Waikiki Aquarium’s “Whale Wednesdays” celebrate Hawaii’s 45-ton winter visitor


Want to learn more about Hawaii’s favorite tail-slapping, 45-ton winter visitor?

During February, Whale Wednesdays at Waikiki Aquarium will feature educational talks and activities spotlighting the humpback whale. The events are sponsored by the National Oceanic and Atmospheric Administration (NOAA).
The first one is slated for 3 p.m. on Wed., Feb.1. The next three will be held at 10 a.m. (Feb. 8, 15 and 22); and the last, 3 p.m., on Feb. 29. The event is free with daily admission.

Scientists estimate that there are 20,000 humpbacks in the North Pacific. An estimated 12,000 of them swim to Hawaii’s waters to mate and nurse their young, typically between late September and March. Since 2006, an annual census count has tracked a steady rise in the humpback whale population visiting the in the Hawaiian Islands Humpback Whale National Marine Sanctuary. The sanctuary, which lies within the shallow (less than 600 feet), warm waters surrounding the main Hawaiian Islands, is one of the world’s most important humpback whale habitats.

The annual sanctuary census, dubbed Ocean Count, got under way last weekend with more than 950 volunteers gathering data on the shores of Oahu, Kauai and the Big Island. Participants tallied whale sightings and documented the animals’ surface behavior during the Saturday survey.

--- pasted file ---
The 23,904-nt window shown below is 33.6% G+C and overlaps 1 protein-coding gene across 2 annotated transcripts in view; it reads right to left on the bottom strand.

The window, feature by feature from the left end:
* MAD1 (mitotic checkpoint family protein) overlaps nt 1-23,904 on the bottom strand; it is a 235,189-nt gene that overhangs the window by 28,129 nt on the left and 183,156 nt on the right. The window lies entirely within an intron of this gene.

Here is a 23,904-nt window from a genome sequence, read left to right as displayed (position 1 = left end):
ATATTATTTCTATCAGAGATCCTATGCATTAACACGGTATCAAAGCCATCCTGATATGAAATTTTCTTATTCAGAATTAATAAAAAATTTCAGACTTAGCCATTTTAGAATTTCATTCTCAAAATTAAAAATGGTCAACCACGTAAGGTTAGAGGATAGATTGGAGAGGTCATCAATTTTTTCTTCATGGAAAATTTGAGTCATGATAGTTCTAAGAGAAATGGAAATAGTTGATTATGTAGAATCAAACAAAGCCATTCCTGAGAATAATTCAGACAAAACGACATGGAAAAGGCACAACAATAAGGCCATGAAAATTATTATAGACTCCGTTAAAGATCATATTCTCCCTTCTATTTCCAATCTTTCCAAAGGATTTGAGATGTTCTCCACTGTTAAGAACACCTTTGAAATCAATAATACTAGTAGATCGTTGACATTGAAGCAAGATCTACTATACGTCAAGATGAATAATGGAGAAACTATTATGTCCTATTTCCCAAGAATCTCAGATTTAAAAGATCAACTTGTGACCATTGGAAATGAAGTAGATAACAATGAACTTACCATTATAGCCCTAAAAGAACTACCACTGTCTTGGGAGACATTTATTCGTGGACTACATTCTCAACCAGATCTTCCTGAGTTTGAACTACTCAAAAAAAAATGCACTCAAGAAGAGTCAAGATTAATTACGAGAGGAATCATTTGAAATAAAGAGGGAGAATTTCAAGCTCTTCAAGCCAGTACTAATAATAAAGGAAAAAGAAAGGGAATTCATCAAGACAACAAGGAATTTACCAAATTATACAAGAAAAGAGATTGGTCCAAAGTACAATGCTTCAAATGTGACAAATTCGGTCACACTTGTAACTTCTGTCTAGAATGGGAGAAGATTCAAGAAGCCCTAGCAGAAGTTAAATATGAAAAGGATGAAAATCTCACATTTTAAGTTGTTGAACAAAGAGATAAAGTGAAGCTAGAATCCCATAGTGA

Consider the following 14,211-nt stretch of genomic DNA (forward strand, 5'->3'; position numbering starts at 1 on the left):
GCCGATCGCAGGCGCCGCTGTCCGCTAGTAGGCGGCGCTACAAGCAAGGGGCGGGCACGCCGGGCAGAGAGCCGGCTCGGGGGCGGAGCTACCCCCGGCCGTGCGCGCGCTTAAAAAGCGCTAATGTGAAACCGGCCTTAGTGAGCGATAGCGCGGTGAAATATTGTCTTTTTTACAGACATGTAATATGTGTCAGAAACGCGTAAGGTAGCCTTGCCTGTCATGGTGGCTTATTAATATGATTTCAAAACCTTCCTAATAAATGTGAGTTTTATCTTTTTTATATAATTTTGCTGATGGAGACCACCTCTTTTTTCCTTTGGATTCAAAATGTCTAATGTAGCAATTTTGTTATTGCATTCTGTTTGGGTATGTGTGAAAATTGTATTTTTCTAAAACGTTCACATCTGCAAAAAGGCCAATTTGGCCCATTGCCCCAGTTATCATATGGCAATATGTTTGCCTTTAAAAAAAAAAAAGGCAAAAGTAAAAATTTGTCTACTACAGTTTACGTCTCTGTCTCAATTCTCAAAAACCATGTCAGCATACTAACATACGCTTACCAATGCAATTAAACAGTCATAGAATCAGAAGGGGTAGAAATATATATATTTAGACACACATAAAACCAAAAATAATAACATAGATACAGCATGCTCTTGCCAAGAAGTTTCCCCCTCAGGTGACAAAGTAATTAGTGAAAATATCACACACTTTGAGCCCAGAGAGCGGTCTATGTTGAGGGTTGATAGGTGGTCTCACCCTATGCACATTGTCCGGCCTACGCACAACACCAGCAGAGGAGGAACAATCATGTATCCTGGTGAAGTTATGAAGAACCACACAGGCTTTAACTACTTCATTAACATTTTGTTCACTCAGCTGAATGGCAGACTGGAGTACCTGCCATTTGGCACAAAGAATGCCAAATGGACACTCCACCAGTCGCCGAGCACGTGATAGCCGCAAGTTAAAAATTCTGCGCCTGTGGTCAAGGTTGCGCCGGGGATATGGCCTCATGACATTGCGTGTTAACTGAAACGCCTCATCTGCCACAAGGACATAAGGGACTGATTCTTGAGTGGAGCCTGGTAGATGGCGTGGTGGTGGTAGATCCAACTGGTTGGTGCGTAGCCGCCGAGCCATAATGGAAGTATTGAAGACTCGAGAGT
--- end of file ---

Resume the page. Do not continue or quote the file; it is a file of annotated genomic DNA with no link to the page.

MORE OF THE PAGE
Volunteers collected data from 61 sites. Here’s the average number of whales sighted per 15-minute count period on each of the islands: Oahu, two whales; Big Island, three whales; Kauai, eight whales.

Two more sanctuary Ocean Count sessions are slated for Sat., Feb. 25 and Sat., March 31. For more information on becoming an Ocean Count volunteer, click here or call 1-888-55-WHALE ext. 253. A whale count on Maui is conducted independently by the Pacific Whale Foundation.

Hawaii is the only state in the nation where humpback whales mate, calve, and nurse their young.  According to NOAA, humpbacks may find swim to our mid-Pacific area because of warm waters, underwater visibility, variety of ocean depths, and the lack of natural predators. During their annual visit here, mothers can be spotted breaching alongside their calves and males can be seen competing with one another for females in head-to-head battles.

For additional information about the sanctuary, which is jointly managed by NOAA and the Hawaii Department of Land and Natural Resources, click here.

Categories: Oʻahu